1. Among hospitalized patients, methamphetamine use was associated with an increased risk of cardiovascular disease.

2. Among individuals using methamphetamines, those with chronic kidney disease, hypertension, and diabetes had an increased risk of cardiovascular disease.

Evidence Rating Level: 2 (Good)

Methamphetamine use is growing to be a global health crisis and presents a significant disease burden. Studies have suggested that methamphetamine use is associated with cardiovascular disease (CVD) and worse outcomes, although there is limited evidence exploring the incidence and predictors of CVD among individuals using amphetamines. In this retrospective cohort study, data from 202,490,246 Californian patients between 2005 and 2011 was obtained to assess hospital admissions, methamphetamine use, and incidence of pulmonary hypertension, stroke, heart failure, myocardial infarction, and overall CVD burden. The results of this study suggest that the incidence of CVD was 32% higher among individuals who used methamphetamines compared to those who did not (HR 1.32, 95%CI 1.26-1.38). Specifically, methamphetamine use was associated with elevated risk of heart failure, myocardial infarction, pulmonary hypertension, and stroke. Factors contributing to an increased risk of developing CVD among methamphetamine users included chronic kidney disease (HR 2.38, 95%CI 1.74-3.25), a pre-existing diagnosis of hypertension (HR 2.26, 95%CI 2.03-2.51), diabetes (HR 1.75, 95%CI 1.55-1.97), and smoking (HR 1.28, 95%CI 1.17-1.40). Interestingly, the simultaneous use of cocaine and alcohol were not associated with an increased risk of CVD overall, among methamphetamine users. In conclusion, methamphetamine use presents a significant healthcare burden globally due to the risks associated with cardiovascular disease. This study had several strengths including the longitudinal nature with follow-up of selected participants over many years. As well, a large and diverse population was selected, which improves the power and overall validity of the study. Further research investigating the mechanisms of action behind the association of cardiovascular disease with methamphetamine use, as well as the effects of different types of amphetamines along with the effects of its duration of use and dosage, could be very valuable.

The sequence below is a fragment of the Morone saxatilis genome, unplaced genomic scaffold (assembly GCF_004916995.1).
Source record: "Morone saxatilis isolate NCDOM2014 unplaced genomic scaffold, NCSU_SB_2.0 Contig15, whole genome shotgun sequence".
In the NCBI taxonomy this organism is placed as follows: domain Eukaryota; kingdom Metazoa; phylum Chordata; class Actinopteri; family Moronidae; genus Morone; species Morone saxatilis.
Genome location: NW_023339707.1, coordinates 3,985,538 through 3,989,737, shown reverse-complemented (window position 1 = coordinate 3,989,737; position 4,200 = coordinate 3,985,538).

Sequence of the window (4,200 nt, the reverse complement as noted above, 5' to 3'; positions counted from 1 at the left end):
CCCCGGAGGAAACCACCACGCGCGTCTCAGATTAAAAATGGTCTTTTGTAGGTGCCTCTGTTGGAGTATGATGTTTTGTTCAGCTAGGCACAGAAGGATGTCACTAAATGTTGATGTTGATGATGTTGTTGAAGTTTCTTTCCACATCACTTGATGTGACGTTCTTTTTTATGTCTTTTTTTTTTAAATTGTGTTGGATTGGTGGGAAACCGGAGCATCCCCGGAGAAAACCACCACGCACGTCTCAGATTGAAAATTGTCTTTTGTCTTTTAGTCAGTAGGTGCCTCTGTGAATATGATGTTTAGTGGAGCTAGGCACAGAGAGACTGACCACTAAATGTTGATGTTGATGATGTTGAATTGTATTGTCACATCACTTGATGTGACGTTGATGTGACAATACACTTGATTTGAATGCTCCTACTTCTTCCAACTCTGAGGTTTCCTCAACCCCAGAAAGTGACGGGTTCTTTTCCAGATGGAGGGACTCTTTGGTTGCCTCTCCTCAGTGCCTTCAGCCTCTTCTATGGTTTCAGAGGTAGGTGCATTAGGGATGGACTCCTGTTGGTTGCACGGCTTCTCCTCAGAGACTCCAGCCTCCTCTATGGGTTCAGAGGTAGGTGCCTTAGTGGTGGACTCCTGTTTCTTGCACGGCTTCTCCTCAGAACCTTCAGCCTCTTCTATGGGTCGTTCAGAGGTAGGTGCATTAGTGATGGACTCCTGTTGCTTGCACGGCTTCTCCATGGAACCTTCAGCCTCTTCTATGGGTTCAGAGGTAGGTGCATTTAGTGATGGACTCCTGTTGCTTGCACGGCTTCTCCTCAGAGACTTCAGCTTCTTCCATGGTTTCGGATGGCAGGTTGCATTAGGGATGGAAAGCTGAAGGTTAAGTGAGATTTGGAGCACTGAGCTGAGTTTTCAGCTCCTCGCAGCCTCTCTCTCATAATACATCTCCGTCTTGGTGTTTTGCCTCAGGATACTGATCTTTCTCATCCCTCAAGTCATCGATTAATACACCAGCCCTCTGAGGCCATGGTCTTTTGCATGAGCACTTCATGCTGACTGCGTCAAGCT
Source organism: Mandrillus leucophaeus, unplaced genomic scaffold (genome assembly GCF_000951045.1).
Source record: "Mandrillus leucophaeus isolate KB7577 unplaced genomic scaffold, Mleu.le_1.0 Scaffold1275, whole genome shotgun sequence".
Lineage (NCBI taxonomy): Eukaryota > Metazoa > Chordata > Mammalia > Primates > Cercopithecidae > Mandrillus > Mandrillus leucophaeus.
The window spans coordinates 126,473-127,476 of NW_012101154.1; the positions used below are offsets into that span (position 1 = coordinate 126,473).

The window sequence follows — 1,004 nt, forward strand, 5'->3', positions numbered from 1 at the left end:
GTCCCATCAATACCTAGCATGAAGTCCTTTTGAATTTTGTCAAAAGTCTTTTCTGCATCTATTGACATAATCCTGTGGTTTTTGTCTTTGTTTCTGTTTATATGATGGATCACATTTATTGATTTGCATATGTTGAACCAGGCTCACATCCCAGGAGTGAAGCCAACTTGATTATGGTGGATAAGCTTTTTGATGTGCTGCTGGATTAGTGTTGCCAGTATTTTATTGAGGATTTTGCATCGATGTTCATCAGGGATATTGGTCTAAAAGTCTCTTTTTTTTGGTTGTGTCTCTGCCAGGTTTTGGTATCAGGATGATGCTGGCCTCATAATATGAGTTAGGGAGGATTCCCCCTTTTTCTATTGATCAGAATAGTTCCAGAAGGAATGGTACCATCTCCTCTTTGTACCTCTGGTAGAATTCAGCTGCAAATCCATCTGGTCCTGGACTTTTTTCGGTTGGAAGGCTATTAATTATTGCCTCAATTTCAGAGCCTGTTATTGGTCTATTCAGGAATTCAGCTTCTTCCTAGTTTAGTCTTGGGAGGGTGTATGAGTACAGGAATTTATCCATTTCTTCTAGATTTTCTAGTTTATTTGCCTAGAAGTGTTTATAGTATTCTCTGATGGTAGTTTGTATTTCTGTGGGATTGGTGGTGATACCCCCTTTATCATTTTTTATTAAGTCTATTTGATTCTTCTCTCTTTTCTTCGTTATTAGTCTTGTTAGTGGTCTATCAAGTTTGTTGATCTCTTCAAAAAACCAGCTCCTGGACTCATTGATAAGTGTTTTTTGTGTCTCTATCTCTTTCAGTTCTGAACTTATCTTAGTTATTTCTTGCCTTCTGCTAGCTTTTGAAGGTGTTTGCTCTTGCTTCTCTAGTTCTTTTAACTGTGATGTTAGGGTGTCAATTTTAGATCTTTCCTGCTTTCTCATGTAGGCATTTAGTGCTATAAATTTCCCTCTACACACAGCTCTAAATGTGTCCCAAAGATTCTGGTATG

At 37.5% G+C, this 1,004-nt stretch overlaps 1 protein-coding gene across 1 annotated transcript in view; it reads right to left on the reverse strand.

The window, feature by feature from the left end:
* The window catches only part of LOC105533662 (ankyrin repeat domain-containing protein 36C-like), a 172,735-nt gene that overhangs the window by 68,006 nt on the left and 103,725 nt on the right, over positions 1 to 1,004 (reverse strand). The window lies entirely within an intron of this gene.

Click to read the study in JAHA

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